Key Takeaway: Our brain is hardwired for short-term rewards and it’s always looking for more.
Increasing Your Motivational Factor Will Increase Your Productivity
Since motivation is tightly related to productivity, I found an interesting theory about what motivates: Temporal motivation theory. This theory suggests that the person’s motivation to complete a task or an assignment can be represented by an equation. That equation is the following:
Associating procrastination and productivity to a mathematical equation might sound absurd and out of the question but the theory developed by Piers Steel and Cornelius J. König really do help to explain the reason we fail at doing things.2
So, let’s break down the formula:
Motivation is our desire for a particular outcome and your key to higher productivity;
Expectancy is your belief in completing the task and the likelihood of this task to be successful;
Value is the rewards associated with the outcome. The ones you get after completing the task;
The Impulsiveness factor means how susceptible you are to distractions;
Delay is the amount of time between now and the moment you’ll actually get, taste the reward for completing the task.
Basically, if you feel confident in what you’re doing (high Expectancy) + what you’re getting after the task is complete is valuable (high Value) you’ll get your hands dirty at this moment and start writing the book, the poem, the screenplay you’re always talking about. However, if the sum between your lack of control, meaning, you’re not able to resist that sudden urge to go check Instagram or play video games (high Impulsiveness) + you will have to wait a lot till you get the reward for working on the current task (high Delay). If these two are larger than the previous total you’ll put off doing what you’re doing and you won’t be productive.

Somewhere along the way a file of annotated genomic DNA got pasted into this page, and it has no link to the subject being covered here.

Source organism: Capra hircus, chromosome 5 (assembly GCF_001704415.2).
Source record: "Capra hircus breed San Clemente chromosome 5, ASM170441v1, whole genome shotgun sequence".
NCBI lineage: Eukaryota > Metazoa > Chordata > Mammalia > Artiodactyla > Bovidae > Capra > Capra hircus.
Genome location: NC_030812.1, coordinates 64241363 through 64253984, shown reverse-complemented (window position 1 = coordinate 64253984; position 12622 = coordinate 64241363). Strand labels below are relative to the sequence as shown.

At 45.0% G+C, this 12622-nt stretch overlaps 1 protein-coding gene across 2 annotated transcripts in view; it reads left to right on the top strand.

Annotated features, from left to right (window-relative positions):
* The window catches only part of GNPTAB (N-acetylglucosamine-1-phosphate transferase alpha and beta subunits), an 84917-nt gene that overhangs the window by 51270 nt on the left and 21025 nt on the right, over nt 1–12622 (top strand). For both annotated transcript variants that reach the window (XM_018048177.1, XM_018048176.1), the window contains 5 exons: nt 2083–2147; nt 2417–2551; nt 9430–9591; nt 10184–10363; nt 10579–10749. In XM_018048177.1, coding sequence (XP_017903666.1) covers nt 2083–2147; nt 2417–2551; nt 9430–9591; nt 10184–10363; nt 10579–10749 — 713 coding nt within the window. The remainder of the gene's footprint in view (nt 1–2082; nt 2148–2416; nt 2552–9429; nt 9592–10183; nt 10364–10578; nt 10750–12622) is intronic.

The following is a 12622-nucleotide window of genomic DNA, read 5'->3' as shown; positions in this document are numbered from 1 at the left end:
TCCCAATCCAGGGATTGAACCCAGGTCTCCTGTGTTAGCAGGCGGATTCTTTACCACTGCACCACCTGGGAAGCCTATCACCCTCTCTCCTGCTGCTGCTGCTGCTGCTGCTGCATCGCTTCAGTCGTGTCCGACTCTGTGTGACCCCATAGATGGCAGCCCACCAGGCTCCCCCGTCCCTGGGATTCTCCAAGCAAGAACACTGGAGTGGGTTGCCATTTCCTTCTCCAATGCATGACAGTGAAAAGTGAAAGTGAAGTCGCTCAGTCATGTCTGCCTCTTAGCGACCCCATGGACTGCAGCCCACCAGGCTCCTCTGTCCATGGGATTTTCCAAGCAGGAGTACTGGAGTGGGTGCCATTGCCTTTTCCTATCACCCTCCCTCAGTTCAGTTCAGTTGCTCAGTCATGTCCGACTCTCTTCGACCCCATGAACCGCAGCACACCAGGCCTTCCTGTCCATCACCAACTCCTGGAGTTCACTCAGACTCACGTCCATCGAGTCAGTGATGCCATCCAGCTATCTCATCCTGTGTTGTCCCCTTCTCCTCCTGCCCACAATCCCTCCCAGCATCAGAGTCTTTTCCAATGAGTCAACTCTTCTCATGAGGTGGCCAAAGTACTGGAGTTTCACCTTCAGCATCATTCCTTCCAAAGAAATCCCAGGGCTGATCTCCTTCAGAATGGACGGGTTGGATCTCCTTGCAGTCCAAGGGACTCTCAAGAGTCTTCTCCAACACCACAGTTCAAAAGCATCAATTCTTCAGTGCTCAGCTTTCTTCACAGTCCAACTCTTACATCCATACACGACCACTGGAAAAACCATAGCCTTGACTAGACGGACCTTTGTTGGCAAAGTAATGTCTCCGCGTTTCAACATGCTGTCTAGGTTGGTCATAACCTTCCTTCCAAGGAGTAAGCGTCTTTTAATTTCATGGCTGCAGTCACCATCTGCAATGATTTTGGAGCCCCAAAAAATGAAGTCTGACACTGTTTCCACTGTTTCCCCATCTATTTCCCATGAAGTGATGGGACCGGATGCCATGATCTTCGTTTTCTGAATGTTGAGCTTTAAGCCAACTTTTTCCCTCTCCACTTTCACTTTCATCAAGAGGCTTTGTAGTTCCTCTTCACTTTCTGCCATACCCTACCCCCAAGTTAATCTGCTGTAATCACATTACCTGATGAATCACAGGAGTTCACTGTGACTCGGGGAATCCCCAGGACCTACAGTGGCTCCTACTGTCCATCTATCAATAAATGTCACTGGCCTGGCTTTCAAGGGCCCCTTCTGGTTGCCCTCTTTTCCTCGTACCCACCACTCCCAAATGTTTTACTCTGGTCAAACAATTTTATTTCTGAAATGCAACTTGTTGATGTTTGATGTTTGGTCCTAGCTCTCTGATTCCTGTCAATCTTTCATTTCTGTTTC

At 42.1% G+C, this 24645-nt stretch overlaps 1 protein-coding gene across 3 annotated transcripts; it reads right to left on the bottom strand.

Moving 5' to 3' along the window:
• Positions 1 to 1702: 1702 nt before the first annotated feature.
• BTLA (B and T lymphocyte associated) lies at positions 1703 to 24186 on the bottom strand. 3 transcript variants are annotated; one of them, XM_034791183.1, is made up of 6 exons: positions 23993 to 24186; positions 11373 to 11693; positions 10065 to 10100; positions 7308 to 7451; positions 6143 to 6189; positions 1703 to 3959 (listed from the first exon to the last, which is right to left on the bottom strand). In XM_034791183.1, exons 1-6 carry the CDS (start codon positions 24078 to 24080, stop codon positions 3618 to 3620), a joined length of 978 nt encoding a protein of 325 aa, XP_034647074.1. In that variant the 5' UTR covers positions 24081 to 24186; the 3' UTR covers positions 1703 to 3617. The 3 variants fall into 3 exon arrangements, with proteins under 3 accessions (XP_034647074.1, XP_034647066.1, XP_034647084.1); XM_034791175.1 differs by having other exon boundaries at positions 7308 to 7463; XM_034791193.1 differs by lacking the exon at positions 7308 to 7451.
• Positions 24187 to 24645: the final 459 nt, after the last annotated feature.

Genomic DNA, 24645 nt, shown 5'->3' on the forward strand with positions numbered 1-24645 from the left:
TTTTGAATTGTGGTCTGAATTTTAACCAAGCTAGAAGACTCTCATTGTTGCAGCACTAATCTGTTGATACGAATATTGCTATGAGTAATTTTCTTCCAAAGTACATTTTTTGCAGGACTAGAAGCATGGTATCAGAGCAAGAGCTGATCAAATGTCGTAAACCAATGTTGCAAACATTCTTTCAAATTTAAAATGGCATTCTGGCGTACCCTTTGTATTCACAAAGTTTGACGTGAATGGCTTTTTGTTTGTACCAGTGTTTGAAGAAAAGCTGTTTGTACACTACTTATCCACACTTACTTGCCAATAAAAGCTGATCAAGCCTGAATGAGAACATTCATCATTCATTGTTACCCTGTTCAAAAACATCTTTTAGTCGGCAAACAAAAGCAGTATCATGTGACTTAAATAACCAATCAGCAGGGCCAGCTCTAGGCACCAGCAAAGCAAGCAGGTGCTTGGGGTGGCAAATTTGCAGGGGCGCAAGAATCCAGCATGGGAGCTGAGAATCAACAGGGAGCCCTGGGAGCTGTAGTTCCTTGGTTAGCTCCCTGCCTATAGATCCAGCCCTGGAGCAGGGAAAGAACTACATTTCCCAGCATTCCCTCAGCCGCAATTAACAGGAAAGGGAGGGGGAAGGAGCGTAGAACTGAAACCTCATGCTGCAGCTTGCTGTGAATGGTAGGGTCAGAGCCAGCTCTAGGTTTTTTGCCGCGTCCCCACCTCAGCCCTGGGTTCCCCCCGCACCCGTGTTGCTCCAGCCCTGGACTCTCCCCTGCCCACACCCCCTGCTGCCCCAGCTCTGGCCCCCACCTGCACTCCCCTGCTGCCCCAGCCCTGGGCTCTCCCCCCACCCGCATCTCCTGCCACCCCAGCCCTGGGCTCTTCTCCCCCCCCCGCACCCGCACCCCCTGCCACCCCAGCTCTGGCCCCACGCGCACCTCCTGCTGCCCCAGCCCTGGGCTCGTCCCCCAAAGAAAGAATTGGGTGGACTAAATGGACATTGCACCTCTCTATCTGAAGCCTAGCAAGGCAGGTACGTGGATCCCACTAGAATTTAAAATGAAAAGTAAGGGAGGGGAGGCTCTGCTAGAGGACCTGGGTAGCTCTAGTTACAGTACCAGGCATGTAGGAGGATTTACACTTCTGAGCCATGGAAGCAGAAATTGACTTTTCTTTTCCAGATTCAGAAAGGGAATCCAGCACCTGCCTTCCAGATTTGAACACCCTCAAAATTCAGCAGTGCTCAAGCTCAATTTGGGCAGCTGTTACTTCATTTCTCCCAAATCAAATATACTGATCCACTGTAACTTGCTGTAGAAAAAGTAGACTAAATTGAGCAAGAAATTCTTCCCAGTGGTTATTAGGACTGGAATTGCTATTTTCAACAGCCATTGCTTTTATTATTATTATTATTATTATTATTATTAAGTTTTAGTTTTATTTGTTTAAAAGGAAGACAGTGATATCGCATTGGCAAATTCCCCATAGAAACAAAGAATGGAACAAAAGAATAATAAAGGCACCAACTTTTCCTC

In short, this is the secret to ultimate productivity:
High Expectancy + High Value/ low Impulsiveness + low Delay = High motivation and productivity
Key Takeaway: Build confidence in what you’re doing; Break down the big goal into shorter tasks to feel like the reward is closer + Increase your impulsiveness factor by mindfully avoiding short-term distractions.
Automate the Unimportant Tasks to Have More Time Doing The Important Ones
Even though I don’t quite adore Facebook, the company Mark Zuckerberg is running, I admire some of his daily routines. Actually, one in particular. If you haven’t noticed, he wears the same gray t-shirt all the time.3
You might be wondering, “Why the hell he’s wearing the same grey t-shirt all the time? He’s filthy rich, he can wear expensive suits all the time. Why the hell he’s doesn’t?”
Well, the answer to this question is similar to what Barack Obama said a couple of years ago in an interview: “I’m trying to pare down decisions. I don’t want to make decisions about what I’m eating or wearing. Because I have too many other decisions to make.”4
Of course, he’s damn right. Since he is the president, he already has enough on his mind. Making a ton of decisions on a daily basis for a whole country is quite daunting. You need to be self-disciplined and to routinize yourself in order to have enough time for everything. So, automating the unimportant tasks to make room for the important ones is the obvious choice.
And since the former president of the United States of Amerika and the CEO of the largest online platform online are wearing the same clothes, guess what, it might be a good idea to trim down your wardrobe and make room in your life only for what truly matters. This doesn’t include only clothes. This also means stop giving a shit about things that don’t add any real value in your life.5 Things like, wondering how many times you should update your social media status, playing email ping-pong, walking slowly in front of others while you’re wearing your newest skirt thinking you’re in the Matrix and that everybody is breathless.